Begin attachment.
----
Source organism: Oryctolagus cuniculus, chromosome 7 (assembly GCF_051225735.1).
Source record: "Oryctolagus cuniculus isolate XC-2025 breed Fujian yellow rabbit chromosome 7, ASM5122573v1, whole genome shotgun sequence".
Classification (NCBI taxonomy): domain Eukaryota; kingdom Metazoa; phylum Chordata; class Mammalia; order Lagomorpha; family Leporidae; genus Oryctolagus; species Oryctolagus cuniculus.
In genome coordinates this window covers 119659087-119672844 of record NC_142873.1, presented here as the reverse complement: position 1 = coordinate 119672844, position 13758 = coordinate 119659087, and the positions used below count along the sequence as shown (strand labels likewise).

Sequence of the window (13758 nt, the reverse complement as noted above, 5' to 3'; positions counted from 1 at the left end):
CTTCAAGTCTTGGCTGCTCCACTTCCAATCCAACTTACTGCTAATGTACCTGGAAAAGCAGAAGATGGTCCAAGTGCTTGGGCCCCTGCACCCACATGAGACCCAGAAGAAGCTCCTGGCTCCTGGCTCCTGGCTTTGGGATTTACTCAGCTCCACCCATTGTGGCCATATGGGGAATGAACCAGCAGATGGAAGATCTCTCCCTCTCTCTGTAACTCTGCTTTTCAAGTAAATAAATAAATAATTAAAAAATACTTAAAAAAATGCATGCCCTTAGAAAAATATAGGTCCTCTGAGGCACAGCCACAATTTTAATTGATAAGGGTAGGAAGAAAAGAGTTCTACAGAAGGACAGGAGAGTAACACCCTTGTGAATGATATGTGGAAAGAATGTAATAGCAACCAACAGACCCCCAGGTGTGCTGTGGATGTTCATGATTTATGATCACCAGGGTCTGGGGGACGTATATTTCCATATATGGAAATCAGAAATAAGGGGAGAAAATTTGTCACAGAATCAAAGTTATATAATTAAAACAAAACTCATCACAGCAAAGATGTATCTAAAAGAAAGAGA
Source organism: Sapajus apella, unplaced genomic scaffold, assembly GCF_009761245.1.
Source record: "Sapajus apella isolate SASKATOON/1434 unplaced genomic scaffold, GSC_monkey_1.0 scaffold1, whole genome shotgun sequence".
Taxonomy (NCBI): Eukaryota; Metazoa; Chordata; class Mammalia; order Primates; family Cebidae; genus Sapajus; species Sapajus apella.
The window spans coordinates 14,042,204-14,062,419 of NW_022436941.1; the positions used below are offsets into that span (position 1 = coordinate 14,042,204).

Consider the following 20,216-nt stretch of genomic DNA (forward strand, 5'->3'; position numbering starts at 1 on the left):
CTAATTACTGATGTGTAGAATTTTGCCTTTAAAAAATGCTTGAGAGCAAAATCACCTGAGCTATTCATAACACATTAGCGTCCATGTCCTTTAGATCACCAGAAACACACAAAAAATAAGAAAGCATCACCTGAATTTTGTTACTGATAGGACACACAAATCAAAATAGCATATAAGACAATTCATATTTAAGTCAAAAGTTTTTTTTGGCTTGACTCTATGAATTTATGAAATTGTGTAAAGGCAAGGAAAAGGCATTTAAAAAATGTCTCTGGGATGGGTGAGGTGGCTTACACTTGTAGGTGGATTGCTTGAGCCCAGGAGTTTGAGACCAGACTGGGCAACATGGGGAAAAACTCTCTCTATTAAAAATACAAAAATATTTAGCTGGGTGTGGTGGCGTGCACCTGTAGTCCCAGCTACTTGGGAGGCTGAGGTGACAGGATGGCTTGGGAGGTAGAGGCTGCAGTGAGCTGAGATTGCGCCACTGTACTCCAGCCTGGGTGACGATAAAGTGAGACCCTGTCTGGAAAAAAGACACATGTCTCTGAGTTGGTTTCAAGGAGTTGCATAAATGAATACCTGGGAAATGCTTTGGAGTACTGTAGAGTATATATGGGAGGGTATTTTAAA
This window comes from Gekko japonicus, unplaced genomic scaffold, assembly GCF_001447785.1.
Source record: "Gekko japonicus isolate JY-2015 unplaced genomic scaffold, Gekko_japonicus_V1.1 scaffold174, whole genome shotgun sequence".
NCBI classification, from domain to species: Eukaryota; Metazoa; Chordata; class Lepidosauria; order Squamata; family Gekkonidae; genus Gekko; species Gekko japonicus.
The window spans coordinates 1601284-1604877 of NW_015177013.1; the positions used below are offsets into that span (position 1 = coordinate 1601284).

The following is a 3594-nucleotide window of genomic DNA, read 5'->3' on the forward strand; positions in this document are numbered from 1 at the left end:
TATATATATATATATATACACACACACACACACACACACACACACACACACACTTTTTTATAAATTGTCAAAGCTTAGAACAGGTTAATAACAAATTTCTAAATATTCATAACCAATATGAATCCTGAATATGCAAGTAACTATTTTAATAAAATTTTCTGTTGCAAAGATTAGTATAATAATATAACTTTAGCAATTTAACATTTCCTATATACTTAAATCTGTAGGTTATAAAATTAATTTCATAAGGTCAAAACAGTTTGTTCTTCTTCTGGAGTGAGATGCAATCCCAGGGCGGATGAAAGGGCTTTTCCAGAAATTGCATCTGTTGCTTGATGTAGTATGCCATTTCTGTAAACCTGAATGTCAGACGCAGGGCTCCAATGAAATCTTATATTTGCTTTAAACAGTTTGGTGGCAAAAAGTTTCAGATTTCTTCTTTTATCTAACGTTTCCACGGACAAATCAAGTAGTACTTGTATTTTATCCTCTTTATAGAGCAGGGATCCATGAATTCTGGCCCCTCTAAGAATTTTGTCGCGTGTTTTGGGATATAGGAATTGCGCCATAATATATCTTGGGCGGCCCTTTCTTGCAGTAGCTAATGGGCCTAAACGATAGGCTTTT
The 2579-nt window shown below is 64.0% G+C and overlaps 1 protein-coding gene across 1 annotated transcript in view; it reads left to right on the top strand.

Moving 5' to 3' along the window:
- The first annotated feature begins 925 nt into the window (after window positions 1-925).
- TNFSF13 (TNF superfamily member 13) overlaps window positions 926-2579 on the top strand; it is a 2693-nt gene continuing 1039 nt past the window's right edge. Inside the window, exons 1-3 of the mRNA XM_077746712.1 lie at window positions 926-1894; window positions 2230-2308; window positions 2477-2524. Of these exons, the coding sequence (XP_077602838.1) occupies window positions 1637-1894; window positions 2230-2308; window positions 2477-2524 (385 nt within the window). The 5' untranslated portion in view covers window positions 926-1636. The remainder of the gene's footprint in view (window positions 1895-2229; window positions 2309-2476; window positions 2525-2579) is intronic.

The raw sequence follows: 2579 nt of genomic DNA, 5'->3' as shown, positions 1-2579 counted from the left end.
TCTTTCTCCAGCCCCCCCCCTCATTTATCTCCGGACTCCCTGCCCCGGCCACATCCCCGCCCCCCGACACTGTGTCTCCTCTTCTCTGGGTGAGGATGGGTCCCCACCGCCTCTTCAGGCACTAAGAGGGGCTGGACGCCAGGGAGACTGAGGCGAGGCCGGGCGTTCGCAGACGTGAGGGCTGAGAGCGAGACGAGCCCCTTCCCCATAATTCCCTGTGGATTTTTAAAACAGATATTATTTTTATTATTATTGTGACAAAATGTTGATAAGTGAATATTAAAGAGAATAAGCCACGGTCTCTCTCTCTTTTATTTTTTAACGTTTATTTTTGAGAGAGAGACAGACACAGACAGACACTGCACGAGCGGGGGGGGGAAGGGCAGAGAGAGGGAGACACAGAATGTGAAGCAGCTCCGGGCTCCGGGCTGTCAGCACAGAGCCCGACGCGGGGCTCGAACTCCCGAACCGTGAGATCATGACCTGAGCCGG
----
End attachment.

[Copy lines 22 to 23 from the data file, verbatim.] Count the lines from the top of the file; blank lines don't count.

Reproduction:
- TNFSF13 (TNF superfamily member 13) overlaps window positions 926-2579 on the top strand; it is a 2693-nt gene continuing 1039 nt past the window's right edge. Inside the window, exons 1-3 of the mRNA XM_077746712.1 lie at window positions 926-1894; window positions 2230-2308; window positions 2477-2524. Of these exons, the coding sequence (XP_077602838.1) occupies window positions 1637-1894; window positions 2230-2308; window positions 2477-2524 (385 nt within the window). The 5' untranslated portion in view covers window positions 926-1636. The remainder of the gene's footprint in view (window positions 1895-2229; window positions 2309-2476; window positions 2525-2579) is intronic.

The raw sequence follows: 2579 nt of genomic DNA, 5'->3' as shown, positions 1-2579 counted from the left end.